Sarah Jessica Parker
in the Marc Lawrence's romantic comedy Did You Hear About the Morgans?, which was a critical failure but was a box office success.[87] He reunited with Lawrence again for a dramedy film The Rewrite, starring opposite Marisa Tomei. The film received mixed-to-positive reviews, while Grant's performance was praised by many critics.[88][89] Director Quentin Tarantino
Quentin Tarantino
has stated that the film is one of his favorites of the year and called Grant a "perfect leading man."[90] In 2015, he had a supporting role as Alexander Waverly
Alexander Waverly
in Guy Ritchie's The Man from U.N.C.L.E.[91] Entertainment Weekly
Entertainment Weekly
described his performance as "the only bit of fun" in the film.[92] Glenn Kenny of Rogerebert.com
Rogerebert.com
gave film a mixed review but stated that "while it can’t be said that Hugh Grant
Hugh Grant
saves the movie, his return to prominence in the last half-hour, after a plot-seeding-walk-on earlier in the movie, peps things up considerably."[93] In 2016, he played St. Clair Bayfield, partner of the title character, in the film Florence Foster Jenkins, directed by Stephen Frears
Stephen Frears
and starring Meryl Streep. Grant's performance was raved by film critics as "career-best" (Screen International), "one of his best performances in years" (Indiewire), "best work of his career" (Variety) where he "goes deeper, darker and riskier places" (Rolling Stone).[94][95][96][97] Rafer Guzman of Newsday
Newsday
said "Surely the 55-year-old actor has just sealed his first-ever Oscar nomination."[98] Carrie Rickey of Yahoo! Movies commented Grant "deserves the Globe, an Oscar nomination, and the recognition — finally — that he is unique and irreplaceable among modern actors."[99] Grant was nominated for his first individual Screen Actors Guild Award and also earned nominations for a BAFTA, a Golden Globe, a Critics' Choice Award, a Satellite Award and a European Film Award. Several critics have put his work among the best acting performances of the year.[100][101] Most award pundits have predicted him to get his first Academy Award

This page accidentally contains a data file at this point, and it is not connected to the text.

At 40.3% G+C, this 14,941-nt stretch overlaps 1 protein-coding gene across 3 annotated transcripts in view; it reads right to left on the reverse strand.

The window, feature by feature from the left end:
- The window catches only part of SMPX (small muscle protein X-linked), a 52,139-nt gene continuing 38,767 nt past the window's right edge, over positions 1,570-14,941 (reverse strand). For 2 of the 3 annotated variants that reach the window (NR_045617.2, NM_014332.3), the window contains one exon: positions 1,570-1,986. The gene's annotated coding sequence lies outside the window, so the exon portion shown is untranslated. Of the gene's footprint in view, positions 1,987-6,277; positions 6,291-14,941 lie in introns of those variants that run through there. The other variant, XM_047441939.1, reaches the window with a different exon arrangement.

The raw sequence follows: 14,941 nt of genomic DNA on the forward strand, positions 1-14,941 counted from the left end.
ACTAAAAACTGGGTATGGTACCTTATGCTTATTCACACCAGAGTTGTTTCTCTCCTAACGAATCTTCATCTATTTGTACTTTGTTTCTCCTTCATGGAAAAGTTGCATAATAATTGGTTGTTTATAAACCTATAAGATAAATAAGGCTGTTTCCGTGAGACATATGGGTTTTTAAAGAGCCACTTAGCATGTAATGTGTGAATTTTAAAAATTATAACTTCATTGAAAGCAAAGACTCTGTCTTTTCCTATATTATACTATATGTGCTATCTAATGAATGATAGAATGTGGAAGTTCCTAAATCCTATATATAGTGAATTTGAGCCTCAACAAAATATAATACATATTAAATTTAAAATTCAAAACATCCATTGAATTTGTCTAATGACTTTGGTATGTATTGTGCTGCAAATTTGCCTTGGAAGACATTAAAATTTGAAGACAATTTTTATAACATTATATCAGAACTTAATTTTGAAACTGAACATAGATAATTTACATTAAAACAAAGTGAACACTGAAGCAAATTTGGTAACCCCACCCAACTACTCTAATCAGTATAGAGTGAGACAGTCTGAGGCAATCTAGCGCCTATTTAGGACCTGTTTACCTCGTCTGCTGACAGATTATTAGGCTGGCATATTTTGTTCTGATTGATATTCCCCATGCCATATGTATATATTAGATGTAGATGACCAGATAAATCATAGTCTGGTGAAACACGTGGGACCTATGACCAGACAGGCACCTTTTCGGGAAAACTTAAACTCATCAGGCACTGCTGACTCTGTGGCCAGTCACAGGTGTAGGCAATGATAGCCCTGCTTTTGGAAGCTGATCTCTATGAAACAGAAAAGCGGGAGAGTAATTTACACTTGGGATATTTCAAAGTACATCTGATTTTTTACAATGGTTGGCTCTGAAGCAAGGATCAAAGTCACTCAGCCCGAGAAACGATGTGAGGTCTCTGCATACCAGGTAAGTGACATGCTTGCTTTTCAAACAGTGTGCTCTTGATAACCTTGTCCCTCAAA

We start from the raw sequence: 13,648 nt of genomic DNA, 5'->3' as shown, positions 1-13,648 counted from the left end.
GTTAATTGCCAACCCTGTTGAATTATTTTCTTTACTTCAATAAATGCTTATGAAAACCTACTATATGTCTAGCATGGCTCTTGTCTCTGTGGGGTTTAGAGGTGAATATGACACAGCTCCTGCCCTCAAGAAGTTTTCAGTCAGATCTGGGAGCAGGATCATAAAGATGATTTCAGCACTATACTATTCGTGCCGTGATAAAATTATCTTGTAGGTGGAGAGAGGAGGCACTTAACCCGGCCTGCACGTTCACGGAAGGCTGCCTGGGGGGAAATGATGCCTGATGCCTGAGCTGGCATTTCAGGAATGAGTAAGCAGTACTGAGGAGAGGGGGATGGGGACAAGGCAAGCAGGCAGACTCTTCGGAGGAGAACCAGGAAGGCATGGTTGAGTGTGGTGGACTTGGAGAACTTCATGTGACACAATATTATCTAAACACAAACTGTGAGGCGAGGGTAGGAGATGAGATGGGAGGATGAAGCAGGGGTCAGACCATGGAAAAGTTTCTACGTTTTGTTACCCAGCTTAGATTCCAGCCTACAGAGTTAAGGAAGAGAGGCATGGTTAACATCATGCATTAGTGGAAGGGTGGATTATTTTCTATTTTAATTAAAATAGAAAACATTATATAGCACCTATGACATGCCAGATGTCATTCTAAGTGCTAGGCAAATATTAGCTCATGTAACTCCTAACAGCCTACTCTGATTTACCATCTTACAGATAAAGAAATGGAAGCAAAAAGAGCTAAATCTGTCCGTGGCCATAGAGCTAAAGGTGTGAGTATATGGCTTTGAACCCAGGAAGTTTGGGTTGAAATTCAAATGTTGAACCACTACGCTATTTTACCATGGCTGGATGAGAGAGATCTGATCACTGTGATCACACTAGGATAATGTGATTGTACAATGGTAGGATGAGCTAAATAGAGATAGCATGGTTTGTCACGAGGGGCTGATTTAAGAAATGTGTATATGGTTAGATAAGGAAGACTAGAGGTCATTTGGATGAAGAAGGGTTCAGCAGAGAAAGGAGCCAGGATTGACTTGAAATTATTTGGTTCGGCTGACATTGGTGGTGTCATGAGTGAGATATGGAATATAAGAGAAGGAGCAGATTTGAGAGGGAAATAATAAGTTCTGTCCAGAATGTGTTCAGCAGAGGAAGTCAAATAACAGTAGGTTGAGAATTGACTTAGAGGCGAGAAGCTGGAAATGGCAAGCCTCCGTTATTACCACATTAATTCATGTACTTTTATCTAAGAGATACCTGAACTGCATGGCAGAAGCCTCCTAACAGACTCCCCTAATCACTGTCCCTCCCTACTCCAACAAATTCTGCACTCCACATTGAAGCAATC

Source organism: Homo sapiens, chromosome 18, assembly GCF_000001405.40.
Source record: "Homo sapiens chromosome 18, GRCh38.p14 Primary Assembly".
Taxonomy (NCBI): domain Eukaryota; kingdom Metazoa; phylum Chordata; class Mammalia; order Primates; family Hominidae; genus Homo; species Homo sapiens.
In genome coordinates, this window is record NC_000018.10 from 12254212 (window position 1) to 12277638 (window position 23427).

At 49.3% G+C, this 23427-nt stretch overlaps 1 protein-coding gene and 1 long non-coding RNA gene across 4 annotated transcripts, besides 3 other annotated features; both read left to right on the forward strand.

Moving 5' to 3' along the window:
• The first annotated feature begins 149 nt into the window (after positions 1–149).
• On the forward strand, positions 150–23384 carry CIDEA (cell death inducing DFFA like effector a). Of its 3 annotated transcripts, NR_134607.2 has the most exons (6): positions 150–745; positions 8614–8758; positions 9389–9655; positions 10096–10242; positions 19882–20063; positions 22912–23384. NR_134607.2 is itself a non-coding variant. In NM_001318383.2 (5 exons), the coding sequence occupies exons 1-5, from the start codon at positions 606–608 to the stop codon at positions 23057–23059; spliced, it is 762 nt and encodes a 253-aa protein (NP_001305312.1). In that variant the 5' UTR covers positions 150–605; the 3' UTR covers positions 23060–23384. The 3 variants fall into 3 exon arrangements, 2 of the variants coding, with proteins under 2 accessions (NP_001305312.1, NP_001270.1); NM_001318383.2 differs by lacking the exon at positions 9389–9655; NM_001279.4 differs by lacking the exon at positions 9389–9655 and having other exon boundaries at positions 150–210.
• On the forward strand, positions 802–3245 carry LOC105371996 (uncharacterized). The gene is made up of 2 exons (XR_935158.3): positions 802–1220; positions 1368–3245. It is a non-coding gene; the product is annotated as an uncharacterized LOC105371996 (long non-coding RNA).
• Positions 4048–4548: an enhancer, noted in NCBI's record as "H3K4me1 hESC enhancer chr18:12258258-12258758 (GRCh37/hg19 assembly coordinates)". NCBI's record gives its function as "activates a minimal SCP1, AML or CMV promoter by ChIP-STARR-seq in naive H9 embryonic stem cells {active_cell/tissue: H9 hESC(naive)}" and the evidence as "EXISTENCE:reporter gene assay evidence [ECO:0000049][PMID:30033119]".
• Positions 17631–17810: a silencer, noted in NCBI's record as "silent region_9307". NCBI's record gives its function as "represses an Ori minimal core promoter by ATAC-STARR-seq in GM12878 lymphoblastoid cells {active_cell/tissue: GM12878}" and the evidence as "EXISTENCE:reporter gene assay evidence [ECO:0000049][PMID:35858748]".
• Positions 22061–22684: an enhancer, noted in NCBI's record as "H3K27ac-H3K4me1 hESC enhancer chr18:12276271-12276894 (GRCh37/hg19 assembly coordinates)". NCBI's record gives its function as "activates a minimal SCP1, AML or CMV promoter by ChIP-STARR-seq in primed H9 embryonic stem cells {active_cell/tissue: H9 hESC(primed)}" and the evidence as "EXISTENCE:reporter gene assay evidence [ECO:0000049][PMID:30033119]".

Academy Award
nomination for his performance but Grant was not nominated.[102][103][104] Grant's next appearance was as a villain in the family film Paddington 2,[105] which was a commercial and critical success. The Guardian described his performance as "scene-stealing",[106] while IGN commented "Grant continues to make an astonishing comeback in his career, once again by playing into his expert comedic abilities as Phoenix Buchanan, who dons each of his ridiculous disguises with a kind of egotistical obliviousness that Grant is perfect at pulling off."[107] Grant went on to win London
London
Film Critics' Circle Award for Supporting Actor of the Year and also nominated for a BAFTA
BAFTA
Award for Best Actor in a Supporting Role for his performance. Screen roles[edit] Grant has predominantly been a comedy (especially a romantic comedy) actor for almost all of his mainstream film career. He also never ventures to play characters who are not British. While some film critics, such as Roger Ebert, have defended the limited variety of his performances, others have dismissed him as a one-trick pony. Eric Fellner, co-owner of Working Title Films
Working Title Films
and a long-time collaborator of Grant, said, "His range hasn't been fully tested, but each performance is unique."[108] A majority of Grant's popular films in the 1990s followed a similar plot that captured an optimistic bachelor experiencing a series of embarrassing incidents to find true love, often with an American woman. In earlier films, Grant was adept at plugging into the stereotype of a repressed Englishman for humorous effects, allowing him to gently satirise his characters as he summed them up and played against the type simultaneously.[37] These performances were sometimes deemed overbearing, in the words of Washington Post's Rita Kempley, due to his "comic overreactions—the mugging, the stuttering, the fluttering eyelids." She added: "He's got more tics than Benny Hill."[109] Grant's penchant for conveying his characters' feelings with mannerisms, rather than direct emotions, has been one of the foremost objections raised against his acting style. Stephen Hunter